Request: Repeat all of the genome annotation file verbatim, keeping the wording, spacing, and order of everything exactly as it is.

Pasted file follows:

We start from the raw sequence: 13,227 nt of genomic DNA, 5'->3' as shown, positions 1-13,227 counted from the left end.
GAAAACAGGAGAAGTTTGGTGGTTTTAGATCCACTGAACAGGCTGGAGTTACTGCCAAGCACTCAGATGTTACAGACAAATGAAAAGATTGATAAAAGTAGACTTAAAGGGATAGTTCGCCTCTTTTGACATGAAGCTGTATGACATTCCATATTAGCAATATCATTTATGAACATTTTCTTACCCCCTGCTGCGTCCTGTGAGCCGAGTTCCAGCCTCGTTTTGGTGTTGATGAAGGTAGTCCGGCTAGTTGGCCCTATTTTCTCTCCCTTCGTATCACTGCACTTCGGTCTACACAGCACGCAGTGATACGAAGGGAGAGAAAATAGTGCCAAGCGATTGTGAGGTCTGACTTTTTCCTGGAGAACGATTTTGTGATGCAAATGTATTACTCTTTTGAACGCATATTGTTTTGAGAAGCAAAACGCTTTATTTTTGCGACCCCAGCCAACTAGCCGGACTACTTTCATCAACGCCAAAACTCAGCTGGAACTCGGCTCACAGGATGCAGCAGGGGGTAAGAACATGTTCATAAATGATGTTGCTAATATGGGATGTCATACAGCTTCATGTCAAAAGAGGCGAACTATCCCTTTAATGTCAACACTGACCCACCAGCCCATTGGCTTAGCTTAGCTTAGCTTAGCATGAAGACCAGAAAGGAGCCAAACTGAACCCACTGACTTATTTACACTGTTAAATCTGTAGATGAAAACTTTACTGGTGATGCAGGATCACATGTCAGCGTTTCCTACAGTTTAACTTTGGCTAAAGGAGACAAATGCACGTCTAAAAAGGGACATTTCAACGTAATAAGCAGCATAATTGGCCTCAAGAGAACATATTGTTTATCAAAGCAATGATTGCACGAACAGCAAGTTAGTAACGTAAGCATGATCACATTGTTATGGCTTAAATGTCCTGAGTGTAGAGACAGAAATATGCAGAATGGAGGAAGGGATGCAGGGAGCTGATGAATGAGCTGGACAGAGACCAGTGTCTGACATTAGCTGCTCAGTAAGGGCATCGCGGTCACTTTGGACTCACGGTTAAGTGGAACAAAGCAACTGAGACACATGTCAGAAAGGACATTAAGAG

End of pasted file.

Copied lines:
We start from the raw sequence: 13,227 nt of genomic DNA, 5'->3' as shown, positions 1-13,227 counted from the left end.
GAAAACAGGAGAAGTTTGGTGGTTTTAGATCCACTGAACAGGCTGGAGTTACTGCCAAGCACTCAGATGTTACAGACAAATGAAAAGATTGATAAAAGTAGACTTAAAGGGATAGTTCGCCTCTTTTGACATGAAGCTGTATGACATTCCATATTAGCAATATCATTTATGAACATTTTCTTACCCCCTGCTGCGTCCTGTGAGCCGAGTTCCAGCCTCGTTTTGGTGTTGATGAAGGTAGTCCGGCTAGTTGGCCCTATTTTCTCTCCCTTCGTATCACTGCACTTCGGTCTACACAGCACGCAGTGATACGAAGGGAGAGAAAATAGTGCCAAGCGATTGTGAGGTCTGACTTTTTCCTGGAGAACGATTTTGTGATGCAAATGTATTACTCTTTTGAACGCATATTGTTTTGAGAAGCAAAACGCTTTATTTTTGCGACCCCAGCCAACTAGCCGGACTACTTTCATCAACGCCAAAACTCAGCTGGAACTCGGCTCACAGGATGCAGCAGGGGGTAAGAACATGTTCATAAATGATGTTGCTAATATGGGATGTCATACAGCTTCATGTCAAAAGAGGCGAACTATCCCTTTAATGTCAACACTGACCCACCAGCCCATTGGCTTAGCTTAGCTTAGCTTAGCATGAAGACCAGAAAGGAGCCAAACTGAACCCACTGACTTATTTACACTGTTAAATCTGTAGATGAAAACTTTACTGGTGATGCAGGATCACATGTCAGCGTTTCCTACAGTTTAACTTTGGCTAAAGGAGACAAATGCACGTCTAAAAAGGGACATTTCAACGTAATAAGCAGCATAATTGGCCTCAAGAGAACATATTGTTTATCAAAGCAATGATTGCACGAACAGCAAGTTAGTAACGTAAGCATGATCACATTGTTATGGCTTAAATGTCCTGAGTGTAGAGACAGAAATATGCAGAATGGAGGAAGGGATGCAGGGAGCTGATGAATGAGCTGGACAGAGACCAGTGTCTGACATTAGCTGCTCAGTAAGGGCATCGCGGTCACTTTGGACTCACGGTTAAGTGGAACAAAGCAACTGAGACACATGTCAGAAAGGACATTAAGAG